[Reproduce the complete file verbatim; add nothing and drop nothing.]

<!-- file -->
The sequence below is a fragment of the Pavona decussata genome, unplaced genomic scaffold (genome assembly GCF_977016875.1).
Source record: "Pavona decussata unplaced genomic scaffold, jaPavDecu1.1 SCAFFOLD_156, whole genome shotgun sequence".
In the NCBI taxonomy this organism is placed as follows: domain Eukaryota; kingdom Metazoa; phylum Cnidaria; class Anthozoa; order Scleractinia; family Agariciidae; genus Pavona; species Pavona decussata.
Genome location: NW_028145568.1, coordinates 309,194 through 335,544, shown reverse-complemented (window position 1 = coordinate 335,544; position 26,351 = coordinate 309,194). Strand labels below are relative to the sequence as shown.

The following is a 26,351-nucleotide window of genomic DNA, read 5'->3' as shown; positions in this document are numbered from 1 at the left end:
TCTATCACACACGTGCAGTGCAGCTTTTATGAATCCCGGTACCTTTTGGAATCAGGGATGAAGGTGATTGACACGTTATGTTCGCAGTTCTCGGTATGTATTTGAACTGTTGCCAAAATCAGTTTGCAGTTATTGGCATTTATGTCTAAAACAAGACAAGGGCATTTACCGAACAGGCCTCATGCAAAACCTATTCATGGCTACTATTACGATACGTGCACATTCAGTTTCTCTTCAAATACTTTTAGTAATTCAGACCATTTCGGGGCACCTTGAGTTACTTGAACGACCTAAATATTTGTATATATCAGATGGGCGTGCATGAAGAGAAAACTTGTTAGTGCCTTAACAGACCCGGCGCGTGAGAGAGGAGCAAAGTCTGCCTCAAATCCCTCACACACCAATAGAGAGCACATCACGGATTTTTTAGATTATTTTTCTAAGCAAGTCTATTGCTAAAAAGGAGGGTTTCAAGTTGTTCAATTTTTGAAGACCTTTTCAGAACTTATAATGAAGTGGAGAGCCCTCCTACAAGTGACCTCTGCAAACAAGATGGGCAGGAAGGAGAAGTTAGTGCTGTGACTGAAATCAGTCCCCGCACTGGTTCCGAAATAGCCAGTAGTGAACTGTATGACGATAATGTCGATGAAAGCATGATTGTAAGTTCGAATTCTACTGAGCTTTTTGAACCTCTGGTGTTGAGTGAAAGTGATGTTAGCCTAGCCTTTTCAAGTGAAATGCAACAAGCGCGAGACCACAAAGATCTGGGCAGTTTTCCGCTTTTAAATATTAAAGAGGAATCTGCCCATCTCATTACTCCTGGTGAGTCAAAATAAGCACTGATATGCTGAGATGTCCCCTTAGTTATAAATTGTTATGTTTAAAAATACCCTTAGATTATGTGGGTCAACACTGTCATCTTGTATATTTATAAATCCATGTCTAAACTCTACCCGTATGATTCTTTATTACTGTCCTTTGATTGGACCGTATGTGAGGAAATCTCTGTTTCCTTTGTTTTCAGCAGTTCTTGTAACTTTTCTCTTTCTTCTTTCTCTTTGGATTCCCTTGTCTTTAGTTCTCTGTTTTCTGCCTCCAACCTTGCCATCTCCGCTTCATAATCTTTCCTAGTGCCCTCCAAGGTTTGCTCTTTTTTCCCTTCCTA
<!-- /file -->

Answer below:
The sequence below is a fragment of the Pavona decussata genome, unplaced genomic scaffold (genome assembly GCF_977016875.1).
Source record: "Pavona decussata unplaced genomic scaffold, jaPavDecu1.1 SCAFFOLD_156, whole genome shotgun sequence".
In the NCBI taxonomy this organism is placed as follows: domain Eukaryota; kingdom Metazoa; phylum Cnidaria; class Anthozoa; order Scleractinia; family Agariciidae; genus Pavona; species Pavona decussata.
Genome location: NW_028145568.1, coordinates 309,194 through 335,544, shown reverse-complemented (window position 1 = coordinate 335,544; position 26,351 = coordinate 309,194). Strand labels below are relative to the sequence as shown.

The following is a 26,351-nucleotide window of genomic DNA, read 5'->3' as shown; positions in this document are numbered from 1 at the left end:
TCTATCACACACGTGCAGTGCAGCTTTTATGAATCCCGGTACCTTTTGGAATCAGGGATGAAGGTGATTGACACGTTATGTTCGCAGTTCTCGGTATGTATTTGAACTGTTGCCAAAATCAGTTTGCAGTTATTGGCATTTATGTCTAAAACAAGACAAGGGCATTTACCGAACAGGCCTCATGCAAAACCTATTCATGGCTACTATTACGATACGTGCACATTCAGTTTCTCTTCAAATACTTTTAGTAATTCAGACCATTTCGGGGCACCTTGAGTTACTTGAACGACCTAAATATTTGTATATATCAGATGGGCGTGCATGAAGAGAAAACTTGTTAGTGCCTTAACAGACCCGGCGCGTGAGAGAGGAGCAAAGTCTGCCTCAAATCCCTCACACACCAATAGAGAGCACATCACGGATTTTTTAGATTATTTTTCTAAGCAAGTCTATTGCTAAAAAGGAGGGTTTCAAGTTGTTCAATTTTTGAAGACCTTTTCAGAACTTATAATGAAGTGGAGAGCCCTCCTACAAGTGACCTCTGCAAACAAGATGGGCAGGAAGGAGAAGTTAGTGCTGTGACTGAAATCAGTCCCCGCACTGGTTCCGAAATAGCCAGTAGTGAACTGTATGACGATAATGTCGATGAAAGCATGATTGTAAGTTCGAATTCTACTGAGCTTTTTGAACCTCTGGTGTTGAGTGAAAGTGATGTTAGCCTAGCCTTTTCAAGTGAAATGCAACAAGCGCGAGACCACAAAGATCTGGGCAGTTTTCCGCTTTTAAATATTAAAGAGGAATCTGCCCATCTCATTACTCCTGGTGAGTCAAAATAAGCACTGATATGCTGAGATGTCCCCTTAGTTATAAATTGTTATGTTTAAAAATACCCTTAGATTATGTGGGTCAACACTGTCATCTTGTATATTTATAAATCCATGTCTAAACTCTACCCGTATGATTCTTTATTACTGTCCTTTGATTGGACCGTATGTGAGGAAATCTCTGTTTCCTTTGTTTTCAGCAGTTCTTGTAACTTTTCTCTTTCTTCTTTCTCTTTGGATTCCCTTGTCTTTAGTTCTCTGTTTTCTGCCTCCAACCTTGCCATCTCCGCTTCATAATCTTTCCTAGTGCCCTCCAAGGTTTGCTCTTTTTTCCCTTCCTA